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Robert B. Vogel, MD, JD
Retinal Ophthalmologist at Piedmont Eye Center, Lynchburg VA;
Attorney, Overbey Hawkins & Wright, PLLS, Lynchburg, VA;
Adjunct Professor, Humanities and Bioethics, Liberty University School of Medicine, Lynchburg, VA.
The Centers for Medicare & Medicaid Services (CMS) paid an estimated $729 million in erroneous incentive payments to providers for meeting electronic health record (EHR) meaningful use attestations, according to a new report from the Department of Health and Human Services Office of Inspector General (OIG).
CMS pays so-called “eligible professionals” (EPs) and hospitals incentive payments to adopt EHRs. These entities must attest to the meaningful use of the EHR to receive these incentive payments. As of June 2014, CMS has paid out more than $6 billion dollars in EHR incentives to EPs. The newly implemented Merit-based Incentive Payment System (MIPS) uses a different calculation for meaningful use incentive payments.
OIG used a relatively small sample of 100 EP attestations to estimate the accuracy of the self-reported meaningful use and subsequent payments. OIG found that 14 of the 100 samples did not meet the attestation requirements due to insufficient attestation report, inappropriate reported meaningful use periods, or inappropriate EHR technology. The payments to these 14 EPs totaled $291,222. Based on that sample, OIG estimated that approximately $729 million was improperly paid. In addition, it estimated more than $2 million was inappropriately paid to EPs that switched between the Medicare and Medicaid incentive programs. Inabilities to detect the switch led to overpayments to some EPs.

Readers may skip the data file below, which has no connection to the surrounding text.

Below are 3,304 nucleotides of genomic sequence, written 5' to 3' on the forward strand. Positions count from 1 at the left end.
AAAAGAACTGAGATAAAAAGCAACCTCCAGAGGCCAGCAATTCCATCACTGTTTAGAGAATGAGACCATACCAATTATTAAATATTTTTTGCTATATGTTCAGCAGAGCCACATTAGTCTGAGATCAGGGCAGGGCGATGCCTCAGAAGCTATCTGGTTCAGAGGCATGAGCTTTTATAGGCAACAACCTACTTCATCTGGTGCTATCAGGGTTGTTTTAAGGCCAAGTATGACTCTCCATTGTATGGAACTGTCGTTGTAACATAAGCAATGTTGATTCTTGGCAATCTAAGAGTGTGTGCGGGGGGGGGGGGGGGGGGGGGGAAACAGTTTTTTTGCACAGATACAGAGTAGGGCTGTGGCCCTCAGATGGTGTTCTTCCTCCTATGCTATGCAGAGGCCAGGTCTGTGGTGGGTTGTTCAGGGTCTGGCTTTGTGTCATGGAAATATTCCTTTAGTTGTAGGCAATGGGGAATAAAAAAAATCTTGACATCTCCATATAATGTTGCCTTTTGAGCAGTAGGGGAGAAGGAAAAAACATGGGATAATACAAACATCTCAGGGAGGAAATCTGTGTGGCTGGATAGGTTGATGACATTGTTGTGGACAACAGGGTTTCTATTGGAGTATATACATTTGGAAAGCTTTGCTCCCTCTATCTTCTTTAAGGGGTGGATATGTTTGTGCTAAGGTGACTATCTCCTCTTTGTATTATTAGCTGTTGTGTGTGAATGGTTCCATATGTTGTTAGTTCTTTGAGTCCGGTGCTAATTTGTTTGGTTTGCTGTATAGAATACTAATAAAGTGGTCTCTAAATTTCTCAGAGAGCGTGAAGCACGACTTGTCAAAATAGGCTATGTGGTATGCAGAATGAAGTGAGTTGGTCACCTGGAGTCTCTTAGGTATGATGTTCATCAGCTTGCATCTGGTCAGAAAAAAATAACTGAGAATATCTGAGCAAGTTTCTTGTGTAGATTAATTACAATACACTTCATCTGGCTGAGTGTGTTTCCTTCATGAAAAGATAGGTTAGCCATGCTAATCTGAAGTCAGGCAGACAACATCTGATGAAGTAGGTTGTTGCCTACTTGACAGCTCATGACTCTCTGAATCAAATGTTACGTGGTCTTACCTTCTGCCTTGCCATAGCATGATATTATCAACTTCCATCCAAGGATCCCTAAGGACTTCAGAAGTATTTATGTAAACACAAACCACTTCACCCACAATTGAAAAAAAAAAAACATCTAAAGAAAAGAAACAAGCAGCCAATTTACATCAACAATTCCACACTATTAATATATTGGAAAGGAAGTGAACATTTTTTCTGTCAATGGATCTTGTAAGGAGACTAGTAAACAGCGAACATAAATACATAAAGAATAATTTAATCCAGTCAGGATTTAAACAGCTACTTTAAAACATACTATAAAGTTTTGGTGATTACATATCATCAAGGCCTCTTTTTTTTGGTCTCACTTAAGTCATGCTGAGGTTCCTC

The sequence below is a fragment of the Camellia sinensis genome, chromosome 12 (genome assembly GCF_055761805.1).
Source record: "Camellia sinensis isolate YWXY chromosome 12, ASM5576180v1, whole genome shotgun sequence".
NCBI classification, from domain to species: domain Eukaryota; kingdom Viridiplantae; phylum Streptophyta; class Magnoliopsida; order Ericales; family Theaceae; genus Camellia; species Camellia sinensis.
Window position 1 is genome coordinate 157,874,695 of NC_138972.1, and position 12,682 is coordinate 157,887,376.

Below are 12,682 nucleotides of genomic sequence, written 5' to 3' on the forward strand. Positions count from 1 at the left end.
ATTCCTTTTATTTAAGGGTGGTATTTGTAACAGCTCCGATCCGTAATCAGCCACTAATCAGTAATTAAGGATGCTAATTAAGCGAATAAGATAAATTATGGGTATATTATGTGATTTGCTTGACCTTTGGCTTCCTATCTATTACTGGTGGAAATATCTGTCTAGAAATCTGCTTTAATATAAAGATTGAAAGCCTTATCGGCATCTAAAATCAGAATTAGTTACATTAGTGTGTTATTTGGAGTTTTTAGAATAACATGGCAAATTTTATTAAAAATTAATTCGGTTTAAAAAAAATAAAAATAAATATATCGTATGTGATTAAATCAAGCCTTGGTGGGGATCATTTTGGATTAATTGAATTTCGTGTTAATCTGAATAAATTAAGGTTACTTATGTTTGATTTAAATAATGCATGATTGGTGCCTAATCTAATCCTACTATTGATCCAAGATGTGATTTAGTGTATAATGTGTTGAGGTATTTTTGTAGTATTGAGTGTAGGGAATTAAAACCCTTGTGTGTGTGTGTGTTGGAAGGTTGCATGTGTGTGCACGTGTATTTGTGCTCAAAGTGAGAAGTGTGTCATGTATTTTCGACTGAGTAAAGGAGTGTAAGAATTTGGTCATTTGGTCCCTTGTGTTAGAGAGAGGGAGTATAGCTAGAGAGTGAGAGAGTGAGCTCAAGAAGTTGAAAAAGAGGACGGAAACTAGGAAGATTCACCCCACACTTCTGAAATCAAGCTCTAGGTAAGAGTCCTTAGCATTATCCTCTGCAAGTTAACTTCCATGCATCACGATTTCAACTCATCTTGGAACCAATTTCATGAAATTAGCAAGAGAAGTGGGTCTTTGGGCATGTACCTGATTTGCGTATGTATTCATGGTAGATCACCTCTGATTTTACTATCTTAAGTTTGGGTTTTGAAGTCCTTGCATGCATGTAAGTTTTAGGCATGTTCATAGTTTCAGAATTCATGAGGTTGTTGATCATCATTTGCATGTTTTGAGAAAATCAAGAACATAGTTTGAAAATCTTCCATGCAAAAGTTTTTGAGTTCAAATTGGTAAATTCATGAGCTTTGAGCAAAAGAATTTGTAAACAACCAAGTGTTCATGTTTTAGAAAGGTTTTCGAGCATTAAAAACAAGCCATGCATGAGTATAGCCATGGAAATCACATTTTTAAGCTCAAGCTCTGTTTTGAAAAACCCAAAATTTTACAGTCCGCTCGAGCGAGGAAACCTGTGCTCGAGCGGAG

OIG officials chided CMS for inadequate oversight. “CMS's minimal oversight of self-attestations left the EHR program vulnerable to abuse and misuse of Federal funds,” according to the report.
OIG recommended that CMS recover the erroneous payments to the sampled EPs, review EP incentive payments to determine which EPs did not meet meaningful use measures for each applicable program year, review a random sample of EPs' documentation supporting their self-attestations, educate EPs on proper documentation requirements, recover $2.3 million in overpayments made to EPs that switched programs, and ensure that an EP does not receive payments under both EHR incentive programs for the same program year. The OIG also suggested that the MIPS formulation have stronger attestation criteria to avoid further losses.